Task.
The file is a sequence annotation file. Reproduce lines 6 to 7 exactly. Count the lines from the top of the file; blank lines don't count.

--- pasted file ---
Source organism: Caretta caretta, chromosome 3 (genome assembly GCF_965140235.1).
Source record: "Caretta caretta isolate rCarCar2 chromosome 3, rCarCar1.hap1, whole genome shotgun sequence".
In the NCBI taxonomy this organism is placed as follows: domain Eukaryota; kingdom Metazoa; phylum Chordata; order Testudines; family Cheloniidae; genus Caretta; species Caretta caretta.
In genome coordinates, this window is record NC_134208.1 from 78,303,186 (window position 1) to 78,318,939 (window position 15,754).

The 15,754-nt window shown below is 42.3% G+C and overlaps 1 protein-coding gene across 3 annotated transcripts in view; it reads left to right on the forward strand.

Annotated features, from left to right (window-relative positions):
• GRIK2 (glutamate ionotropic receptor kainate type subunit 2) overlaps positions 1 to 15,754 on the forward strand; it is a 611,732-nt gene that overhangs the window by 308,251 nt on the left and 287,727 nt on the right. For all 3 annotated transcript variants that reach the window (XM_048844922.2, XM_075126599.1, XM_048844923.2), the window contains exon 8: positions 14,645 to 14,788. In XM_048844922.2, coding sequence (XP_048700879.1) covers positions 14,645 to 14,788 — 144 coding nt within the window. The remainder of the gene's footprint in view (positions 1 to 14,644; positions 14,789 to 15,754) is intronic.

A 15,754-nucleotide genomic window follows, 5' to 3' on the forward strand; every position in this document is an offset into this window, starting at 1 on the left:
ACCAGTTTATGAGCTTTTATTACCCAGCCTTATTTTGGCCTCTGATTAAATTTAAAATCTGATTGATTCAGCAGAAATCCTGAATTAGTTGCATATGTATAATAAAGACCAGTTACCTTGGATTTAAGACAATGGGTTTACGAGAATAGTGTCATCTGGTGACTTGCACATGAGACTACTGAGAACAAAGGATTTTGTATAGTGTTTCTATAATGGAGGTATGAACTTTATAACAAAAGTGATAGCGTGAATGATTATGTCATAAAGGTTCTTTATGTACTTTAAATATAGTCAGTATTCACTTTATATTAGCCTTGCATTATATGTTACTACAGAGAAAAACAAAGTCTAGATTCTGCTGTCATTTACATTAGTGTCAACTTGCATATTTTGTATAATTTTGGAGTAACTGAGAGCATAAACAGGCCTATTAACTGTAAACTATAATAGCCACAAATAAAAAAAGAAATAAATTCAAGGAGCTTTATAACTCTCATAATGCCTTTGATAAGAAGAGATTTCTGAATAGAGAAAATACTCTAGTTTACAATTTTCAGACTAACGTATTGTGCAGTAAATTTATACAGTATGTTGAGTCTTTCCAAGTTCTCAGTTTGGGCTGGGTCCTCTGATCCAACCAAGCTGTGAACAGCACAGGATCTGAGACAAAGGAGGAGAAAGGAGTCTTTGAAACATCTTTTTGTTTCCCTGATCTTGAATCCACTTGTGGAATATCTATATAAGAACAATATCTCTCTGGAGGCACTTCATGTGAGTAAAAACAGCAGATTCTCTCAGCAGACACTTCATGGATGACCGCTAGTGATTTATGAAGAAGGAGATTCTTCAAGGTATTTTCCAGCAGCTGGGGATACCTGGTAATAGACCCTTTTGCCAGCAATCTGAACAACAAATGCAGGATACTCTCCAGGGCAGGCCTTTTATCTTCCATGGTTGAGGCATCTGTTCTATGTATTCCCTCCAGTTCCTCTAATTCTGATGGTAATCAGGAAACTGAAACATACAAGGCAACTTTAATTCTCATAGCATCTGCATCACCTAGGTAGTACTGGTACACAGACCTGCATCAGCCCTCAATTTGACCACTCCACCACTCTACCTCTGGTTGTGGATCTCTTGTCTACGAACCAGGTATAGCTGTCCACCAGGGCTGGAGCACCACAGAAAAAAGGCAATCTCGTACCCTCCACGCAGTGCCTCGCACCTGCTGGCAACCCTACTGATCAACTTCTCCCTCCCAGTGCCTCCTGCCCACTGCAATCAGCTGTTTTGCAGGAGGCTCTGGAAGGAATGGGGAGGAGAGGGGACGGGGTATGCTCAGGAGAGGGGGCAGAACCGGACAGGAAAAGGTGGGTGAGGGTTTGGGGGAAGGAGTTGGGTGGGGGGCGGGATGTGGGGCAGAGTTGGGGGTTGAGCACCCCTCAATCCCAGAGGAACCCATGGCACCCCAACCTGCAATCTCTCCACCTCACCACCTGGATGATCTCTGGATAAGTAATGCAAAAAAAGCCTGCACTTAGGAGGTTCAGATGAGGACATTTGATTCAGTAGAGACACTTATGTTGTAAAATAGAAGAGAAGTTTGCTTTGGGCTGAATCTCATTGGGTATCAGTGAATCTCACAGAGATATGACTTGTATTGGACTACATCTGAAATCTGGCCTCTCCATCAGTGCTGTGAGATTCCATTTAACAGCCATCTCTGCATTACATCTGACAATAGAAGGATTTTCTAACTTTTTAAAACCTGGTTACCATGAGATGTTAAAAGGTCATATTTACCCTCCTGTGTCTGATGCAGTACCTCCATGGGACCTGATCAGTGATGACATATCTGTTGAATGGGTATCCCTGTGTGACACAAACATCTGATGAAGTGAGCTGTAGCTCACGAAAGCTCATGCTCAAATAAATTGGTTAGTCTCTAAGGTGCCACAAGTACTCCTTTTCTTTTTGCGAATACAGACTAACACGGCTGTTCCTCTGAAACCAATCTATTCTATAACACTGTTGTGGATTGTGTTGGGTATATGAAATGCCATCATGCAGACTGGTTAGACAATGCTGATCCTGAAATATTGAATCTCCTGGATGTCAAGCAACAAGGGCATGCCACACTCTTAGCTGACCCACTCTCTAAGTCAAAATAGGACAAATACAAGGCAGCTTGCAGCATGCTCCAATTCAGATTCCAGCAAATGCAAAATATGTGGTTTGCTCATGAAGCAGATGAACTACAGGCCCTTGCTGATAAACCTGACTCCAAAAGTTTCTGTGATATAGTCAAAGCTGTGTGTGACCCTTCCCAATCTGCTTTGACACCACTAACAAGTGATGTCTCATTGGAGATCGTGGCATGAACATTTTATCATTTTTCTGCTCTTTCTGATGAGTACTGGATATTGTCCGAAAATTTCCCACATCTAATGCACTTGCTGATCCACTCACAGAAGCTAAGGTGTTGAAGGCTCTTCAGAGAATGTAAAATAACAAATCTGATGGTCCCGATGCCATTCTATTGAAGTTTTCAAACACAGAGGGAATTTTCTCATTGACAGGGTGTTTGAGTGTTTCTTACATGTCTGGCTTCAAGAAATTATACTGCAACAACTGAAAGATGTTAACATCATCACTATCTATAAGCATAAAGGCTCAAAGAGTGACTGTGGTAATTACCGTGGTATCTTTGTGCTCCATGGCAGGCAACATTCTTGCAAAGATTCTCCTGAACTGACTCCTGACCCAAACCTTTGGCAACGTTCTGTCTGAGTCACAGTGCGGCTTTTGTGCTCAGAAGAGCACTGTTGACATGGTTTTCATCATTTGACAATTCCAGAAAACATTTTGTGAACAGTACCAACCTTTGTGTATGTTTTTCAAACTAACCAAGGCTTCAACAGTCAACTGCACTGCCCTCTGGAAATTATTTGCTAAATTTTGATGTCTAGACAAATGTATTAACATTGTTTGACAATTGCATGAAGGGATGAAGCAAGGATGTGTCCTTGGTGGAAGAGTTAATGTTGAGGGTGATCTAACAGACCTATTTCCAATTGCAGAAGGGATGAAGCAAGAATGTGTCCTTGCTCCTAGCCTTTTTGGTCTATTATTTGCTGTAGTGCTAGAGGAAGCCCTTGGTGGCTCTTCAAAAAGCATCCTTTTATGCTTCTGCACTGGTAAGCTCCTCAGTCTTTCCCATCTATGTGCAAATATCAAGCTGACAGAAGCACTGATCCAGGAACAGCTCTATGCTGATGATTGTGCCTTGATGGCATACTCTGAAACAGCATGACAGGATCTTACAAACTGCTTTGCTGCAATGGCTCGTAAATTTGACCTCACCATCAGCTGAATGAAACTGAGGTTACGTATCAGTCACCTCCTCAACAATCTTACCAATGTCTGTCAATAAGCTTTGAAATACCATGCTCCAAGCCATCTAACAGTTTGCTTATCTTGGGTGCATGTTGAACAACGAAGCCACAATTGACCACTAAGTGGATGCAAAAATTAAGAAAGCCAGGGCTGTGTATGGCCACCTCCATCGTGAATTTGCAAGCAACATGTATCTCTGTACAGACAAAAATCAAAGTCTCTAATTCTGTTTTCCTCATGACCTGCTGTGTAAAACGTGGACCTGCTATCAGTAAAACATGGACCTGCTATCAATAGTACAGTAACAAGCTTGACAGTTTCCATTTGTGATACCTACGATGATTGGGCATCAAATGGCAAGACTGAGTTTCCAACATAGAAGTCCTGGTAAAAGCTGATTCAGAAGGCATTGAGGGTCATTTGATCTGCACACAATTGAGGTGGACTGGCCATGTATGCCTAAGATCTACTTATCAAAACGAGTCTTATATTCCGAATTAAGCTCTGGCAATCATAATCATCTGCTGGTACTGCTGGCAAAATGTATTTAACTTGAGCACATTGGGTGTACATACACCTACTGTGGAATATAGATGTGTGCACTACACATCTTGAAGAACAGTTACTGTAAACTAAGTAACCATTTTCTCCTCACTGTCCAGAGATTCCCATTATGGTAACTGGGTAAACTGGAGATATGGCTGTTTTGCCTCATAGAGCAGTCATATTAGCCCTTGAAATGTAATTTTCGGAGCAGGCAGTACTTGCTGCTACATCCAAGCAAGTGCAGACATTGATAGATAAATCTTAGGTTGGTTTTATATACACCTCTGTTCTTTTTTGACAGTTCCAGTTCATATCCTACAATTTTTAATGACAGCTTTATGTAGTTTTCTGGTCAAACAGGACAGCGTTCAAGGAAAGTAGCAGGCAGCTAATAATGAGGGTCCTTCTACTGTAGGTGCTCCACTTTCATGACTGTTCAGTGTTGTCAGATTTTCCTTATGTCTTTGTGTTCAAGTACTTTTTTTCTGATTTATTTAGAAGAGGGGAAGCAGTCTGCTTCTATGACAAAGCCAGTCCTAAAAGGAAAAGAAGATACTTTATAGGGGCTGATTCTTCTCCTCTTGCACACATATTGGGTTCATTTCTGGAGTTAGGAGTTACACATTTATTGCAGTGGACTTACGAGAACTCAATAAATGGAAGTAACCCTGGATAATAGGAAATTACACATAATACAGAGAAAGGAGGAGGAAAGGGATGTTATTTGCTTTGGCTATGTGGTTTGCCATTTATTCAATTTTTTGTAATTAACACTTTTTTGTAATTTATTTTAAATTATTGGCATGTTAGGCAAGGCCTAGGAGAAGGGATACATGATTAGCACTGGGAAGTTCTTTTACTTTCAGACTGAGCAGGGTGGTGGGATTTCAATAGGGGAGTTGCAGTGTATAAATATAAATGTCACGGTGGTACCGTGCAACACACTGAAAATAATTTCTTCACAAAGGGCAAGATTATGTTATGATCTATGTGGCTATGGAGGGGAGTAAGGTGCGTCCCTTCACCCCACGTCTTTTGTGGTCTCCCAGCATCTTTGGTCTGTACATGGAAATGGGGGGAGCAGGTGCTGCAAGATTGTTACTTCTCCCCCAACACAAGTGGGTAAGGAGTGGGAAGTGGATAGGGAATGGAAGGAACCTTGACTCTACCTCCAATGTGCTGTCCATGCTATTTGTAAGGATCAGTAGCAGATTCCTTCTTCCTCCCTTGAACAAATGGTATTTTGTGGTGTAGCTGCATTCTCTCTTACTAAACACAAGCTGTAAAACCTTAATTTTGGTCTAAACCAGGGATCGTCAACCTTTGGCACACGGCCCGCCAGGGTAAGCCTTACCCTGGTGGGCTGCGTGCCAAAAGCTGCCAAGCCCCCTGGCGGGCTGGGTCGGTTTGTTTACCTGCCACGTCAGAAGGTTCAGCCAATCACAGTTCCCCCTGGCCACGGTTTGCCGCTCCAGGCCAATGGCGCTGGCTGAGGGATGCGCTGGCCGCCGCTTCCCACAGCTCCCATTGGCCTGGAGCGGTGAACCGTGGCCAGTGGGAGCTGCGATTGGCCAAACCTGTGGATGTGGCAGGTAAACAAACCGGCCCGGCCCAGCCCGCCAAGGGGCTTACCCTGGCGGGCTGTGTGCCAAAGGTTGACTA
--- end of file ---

Annotated features, from left to right (window-relative positions):
• GRIK2 (glutamate ionotropic receptor kainate type subunit 2) overlaps positions 1 to 15,754 on the forward strand; it is a 611,732-nt gene that overhangs the window by 308,251 nt on the left and 287,727 nt on the right. For all 3 annotated transcript variants that reach the window (XM_048844922.2, XM_075126599.1, XM_048844923.2), the window contains exon 8: positions 14,645 to 14,788. In XM_048844922.2, coding sequence (XP_048700879.1) covers positions 14,645 to 14,788 — 144 coding nt within the window. The remainder of the gene's footprint in view (positions 1 to 14,644; positions 14,789 to 15,754) is intronic.